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Back pain: are we measuring the right things?
Published on December 31, 2015 34 min
A selection of talks on Clinical Practice
Behavioral medicine: what it is and what it does
- Dr. Gina Touch Mercer
- University of Arizona College of Medicine - Phoenix, USA
The history and foundations of medical research ethics
- Prof. Dr. Christian Lenk
- Ulm University, Germany
Hi, welcome to Back Pain: Are we Measuring the Right Things? A talk in the series "Current Thinking in Back Pain Management." I'm Robert Froud. I originally trained as a manual therapist before going to read medical statistics and epidemiology. I split my time between the Norwegian School of Health Sciences in Oslo, and Warwick Medical School in the UK.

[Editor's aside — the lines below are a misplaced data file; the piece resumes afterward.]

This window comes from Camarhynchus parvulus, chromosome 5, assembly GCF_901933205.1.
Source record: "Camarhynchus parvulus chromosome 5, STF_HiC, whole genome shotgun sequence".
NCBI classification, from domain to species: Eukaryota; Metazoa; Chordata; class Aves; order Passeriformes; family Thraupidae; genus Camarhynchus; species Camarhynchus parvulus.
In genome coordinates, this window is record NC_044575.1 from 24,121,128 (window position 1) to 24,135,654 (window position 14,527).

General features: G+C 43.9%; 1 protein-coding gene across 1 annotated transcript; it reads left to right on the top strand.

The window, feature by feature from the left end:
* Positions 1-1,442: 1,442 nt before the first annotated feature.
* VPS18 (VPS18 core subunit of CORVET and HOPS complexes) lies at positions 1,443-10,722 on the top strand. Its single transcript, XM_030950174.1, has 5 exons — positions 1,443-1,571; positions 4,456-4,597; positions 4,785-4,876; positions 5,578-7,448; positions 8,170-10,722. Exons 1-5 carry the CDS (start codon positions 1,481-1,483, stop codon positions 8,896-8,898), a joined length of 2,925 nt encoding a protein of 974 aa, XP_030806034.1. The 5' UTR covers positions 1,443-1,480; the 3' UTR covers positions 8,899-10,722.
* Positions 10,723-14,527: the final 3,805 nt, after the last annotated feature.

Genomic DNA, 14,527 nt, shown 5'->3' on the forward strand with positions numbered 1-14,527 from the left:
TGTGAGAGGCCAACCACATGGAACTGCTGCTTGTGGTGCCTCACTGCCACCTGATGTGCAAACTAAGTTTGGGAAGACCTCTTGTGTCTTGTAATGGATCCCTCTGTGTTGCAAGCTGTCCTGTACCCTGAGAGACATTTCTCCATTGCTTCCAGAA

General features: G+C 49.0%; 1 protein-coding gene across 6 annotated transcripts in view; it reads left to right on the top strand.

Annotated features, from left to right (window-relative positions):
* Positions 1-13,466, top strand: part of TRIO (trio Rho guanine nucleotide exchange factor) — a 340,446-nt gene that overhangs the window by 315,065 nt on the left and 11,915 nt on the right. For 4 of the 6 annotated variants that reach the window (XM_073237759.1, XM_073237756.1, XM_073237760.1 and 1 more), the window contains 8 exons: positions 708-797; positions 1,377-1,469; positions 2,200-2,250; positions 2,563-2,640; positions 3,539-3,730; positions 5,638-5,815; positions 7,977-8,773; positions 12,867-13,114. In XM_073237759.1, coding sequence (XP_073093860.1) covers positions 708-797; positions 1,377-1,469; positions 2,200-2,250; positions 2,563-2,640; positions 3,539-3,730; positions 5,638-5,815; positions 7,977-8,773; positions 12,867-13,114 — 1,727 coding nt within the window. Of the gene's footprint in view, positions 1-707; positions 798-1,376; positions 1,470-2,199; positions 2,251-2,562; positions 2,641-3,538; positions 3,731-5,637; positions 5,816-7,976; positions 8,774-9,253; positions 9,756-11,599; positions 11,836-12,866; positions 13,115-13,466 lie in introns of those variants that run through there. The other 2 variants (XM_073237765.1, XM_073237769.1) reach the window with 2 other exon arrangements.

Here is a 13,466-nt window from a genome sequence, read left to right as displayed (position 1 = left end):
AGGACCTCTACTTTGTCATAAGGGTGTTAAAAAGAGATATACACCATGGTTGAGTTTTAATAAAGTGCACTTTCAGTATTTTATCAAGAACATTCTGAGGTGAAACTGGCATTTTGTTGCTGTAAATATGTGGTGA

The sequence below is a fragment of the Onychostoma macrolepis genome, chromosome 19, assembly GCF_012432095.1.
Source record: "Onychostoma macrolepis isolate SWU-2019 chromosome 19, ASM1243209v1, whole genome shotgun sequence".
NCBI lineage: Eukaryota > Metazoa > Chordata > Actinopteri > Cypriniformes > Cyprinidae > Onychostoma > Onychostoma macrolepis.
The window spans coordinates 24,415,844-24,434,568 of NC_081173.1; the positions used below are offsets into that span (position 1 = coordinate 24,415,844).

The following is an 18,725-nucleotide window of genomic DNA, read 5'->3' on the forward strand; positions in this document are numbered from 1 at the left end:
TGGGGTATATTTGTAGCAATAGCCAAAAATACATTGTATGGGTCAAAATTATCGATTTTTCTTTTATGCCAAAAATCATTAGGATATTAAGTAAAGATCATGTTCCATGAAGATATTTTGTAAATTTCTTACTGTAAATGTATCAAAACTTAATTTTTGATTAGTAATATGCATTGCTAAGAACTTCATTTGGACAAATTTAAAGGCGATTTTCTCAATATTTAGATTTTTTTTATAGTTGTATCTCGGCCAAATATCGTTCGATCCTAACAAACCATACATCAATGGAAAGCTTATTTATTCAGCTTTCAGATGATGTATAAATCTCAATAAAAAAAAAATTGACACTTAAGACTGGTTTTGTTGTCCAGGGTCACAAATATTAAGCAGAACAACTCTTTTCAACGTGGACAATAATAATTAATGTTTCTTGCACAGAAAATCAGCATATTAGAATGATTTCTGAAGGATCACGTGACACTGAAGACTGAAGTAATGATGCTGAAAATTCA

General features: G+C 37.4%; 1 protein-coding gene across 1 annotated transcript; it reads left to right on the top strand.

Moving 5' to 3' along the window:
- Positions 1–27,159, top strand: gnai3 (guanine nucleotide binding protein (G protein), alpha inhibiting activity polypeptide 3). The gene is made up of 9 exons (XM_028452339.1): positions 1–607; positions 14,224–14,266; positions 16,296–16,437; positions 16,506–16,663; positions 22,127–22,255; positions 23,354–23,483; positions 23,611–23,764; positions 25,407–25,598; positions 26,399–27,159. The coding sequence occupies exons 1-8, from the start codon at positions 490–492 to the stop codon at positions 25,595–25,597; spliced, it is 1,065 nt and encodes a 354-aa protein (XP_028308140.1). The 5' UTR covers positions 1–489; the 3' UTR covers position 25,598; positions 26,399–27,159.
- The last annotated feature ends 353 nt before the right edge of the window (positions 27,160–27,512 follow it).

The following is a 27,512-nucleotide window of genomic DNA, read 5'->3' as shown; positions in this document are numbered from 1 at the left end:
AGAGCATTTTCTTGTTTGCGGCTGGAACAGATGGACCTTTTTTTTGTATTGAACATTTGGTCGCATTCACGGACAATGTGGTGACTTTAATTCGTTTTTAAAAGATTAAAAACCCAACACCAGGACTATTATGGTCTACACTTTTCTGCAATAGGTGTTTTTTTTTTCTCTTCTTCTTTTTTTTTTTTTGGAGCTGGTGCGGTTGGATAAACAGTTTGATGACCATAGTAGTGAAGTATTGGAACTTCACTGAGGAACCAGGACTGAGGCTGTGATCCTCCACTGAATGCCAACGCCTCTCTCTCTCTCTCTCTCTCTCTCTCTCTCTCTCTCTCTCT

So here's just a running order of the topics I'm going to cover in this talk. First of all I'm gonna do a very brief review of things we looked at in the previous talk entitled "How do we currently measure back pain?" It's not necessary to have seen that previous talk to understand or to follow this talk. I'm going to explore what's important to patients, what they value in terms of improvement in their back pain. Then I'm gonna look at some of the issues with their current outcome measures and things we measure, before going on to consider how we might improve outcome measurement more generally.
So in the previous talk we saw the most common outcome measures that are used in back pain trials. We saw that the visual analogue scale for pain is very commonly used, as is the Roland Morris Disability Questionnaire, and Oswestry Disability Questionnaire, and also the numerical rating scale for pain. We reviewed some of the ideal properties of these instruments. We looked at some of the thinking that goes into making an instrument, and then how we ensure that it does what we need it to do. And primarily that is to remain stable when there is no change in the health domain of interest and to actually detect changes when there are important changes over time.